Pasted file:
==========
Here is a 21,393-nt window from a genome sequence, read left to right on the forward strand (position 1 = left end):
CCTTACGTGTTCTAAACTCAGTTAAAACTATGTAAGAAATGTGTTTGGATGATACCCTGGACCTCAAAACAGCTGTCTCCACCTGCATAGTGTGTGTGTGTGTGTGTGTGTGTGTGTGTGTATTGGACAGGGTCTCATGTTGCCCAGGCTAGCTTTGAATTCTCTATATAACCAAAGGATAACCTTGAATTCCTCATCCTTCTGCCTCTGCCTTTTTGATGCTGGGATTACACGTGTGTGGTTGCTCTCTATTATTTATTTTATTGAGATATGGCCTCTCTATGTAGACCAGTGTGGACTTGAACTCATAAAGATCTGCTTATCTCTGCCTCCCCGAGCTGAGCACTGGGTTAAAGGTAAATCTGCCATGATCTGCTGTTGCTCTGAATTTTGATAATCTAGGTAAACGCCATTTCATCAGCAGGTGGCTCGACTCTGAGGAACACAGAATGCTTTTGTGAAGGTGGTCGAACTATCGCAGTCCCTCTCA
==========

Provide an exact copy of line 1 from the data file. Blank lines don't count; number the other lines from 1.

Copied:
Here is a 21,393-nt window from a genome sequence, read left to right on the forward strand (position 1 = left end):